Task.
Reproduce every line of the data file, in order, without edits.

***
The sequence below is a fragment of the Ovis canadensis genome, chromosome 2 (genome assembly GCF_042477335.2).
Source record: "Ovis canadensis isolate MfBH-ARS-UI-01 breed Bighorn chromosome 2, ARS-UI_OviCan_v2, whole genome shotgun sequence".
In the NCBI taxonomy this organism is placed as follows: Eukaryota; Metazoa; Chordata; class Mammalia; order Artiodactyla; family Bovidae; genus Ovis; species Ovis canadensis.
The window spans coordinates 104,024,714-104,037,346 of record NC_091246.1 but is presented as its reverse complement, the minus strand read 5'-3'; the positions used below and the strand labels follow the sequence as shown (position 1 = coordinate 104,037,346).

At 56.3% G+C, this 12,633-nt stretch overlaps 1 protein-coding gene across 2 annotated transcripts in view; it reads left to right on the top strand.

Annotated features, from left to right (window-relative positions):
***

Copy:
The sequence below is a fragment of the Ovis canadensis genome, chromosome 2 (genome assembly GCF_042477335.2).
Source record: "Ovis canadensis isolate MfBH-ARS-UI-01 breed Bighorn chromosome 2, ARS-UI_OviCan_v2, whole genome shotgun sequence".
In the NCBI taxonomy this organism is placed as follows: Eukaryota; Metazoa; Chordata; class Mammalia; order Artiodactyla; family Bovidae; genus Ovis; species Ovis canadensis.
The window spans coordinates 104,024,714-104,037,346 of record NC_091246.1 but is presented as its reverse complement, the minus strand read 5'-3'; the positions used below and the strand labels follow the sequence as shown (position 1 = coordinate 104,037,346).

At 56.3% G+C, this 12,633-nt stretch overlaps 1 protein-coding gene across 2 annotated transcripts in view; it reads left to right on the top strand.

Annotated features, from left to right (window-relative positions):